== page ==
This might seem like unbelievable science fiction, but it might be truer — and nearer — than we think. In 2010, Dr. Molly Crockett did a series of experiments on moral decision-making and serotonin levels. Her results showed that people with more serotonin were less aggressive or confrontational and much more easy-going and forgiving. When we're full of serotonin, we let insults pass, are more empathetic, and are less willing to do harm.
As Fydor Dostoyevsky wrote in The Brothers Karamazov, if the "entrance fee" for having free will is the horrendous suffering we see all around us, then "I hasten to return my ticket."
The idea that biology affects moral decisions is obvious. Most of us are more likely to be short-tempered and spiteful if we're tired or hungry, for instance. Conversely, we have the patience of a saint if we just have received some good news, had half a bottle of wine, or had sex.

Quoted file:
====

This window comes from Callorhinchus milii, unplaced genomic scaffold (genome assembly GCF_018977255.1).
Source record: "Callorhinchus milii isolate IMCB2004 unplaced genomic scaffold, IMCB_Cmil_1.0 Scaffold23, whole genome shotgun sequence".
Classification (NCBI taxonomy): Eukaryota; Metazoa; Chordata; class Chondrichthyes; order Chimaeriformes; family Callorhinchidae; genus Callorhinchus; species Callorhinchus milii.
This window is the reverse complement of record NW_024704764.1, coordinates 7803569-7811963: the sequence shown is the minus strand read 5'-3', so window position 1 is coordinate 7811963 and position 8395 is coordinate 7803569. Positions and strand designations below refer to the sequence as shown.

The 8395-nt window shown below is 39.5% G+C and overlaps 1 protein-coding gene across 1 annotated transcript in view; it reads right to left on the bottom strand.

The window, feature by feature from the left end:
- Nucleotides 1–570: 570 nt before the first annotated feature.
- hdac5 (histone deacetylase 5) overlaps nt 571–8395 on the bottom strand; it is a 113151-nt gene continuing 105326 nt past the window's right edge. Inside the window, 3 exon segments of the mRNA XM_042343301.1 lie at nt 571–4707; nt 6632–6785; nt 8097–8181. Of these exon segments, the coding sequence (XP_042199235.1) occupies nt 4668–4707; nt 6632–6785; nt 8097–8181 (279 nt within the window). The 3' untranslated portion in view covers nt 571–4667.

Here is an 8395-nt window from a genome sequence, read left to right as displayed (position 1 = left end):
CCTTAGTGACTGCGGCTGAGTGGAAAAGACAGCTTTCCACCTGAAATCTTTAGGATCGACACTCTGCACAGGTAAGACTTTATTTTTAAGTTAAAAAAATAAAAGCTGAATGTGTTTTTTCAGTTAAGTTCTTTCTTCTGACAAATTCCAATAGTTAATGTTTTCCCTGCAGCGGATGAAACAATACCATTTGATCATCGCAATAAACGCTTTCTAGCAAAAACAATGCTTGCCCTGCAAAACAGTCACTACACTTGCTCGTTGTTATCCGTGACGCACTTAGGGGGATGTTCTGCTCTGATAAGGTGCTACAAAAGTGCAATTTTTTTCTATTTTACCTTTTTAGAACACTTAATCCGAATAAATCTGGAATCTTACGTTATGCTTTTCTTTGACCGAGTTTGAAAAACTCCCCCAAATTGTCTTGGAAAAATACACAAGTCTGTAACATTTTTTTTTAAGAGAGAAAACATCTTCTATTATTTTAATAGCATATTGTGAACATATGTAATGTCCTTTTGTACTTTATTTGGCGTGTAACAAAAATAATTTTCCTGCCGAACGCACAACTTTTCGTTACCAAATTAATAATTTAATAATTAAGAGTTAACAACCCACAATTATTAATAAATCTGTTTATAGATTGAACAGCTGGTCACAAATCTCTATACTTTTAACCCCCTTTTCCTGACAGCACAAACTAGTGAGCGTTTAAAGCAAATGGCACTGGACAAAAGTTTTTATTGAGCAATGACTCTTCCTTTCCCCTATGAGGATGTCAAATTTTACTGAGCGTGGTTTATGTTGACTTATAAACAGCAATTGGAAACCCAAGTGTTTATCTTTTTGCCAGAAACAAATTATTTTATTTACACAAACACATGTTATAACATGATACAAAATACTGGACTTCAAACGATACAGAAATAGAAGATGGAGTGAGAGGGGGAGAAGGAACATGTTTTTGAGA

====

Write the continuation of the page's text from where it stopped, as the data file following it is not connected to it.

If our decision-making can be manipulated or determined by our biology, should we not try various interventions to prevent the criminally inclined from harming others?
What is the point of prison? This is itself no easy question, and it's one with a rich philosophical debate. Surely one of the biggest reasons is to protect society by preventing criminals from reoffending. This might be achievable by manipulating a felon's serotonin levels, but why not go even further?
Today, we know enough about the brain to have identified a very particular part of the prefrontal cortex responsible for aggressive behavior. We know that certain abnormalities in the amygdala can result in anti-social behavior and rule breaking. If the purpose of the penal system is to rehabilitate, then why not "edit" these parts of the brain in some way? This could be done in a variety of ways.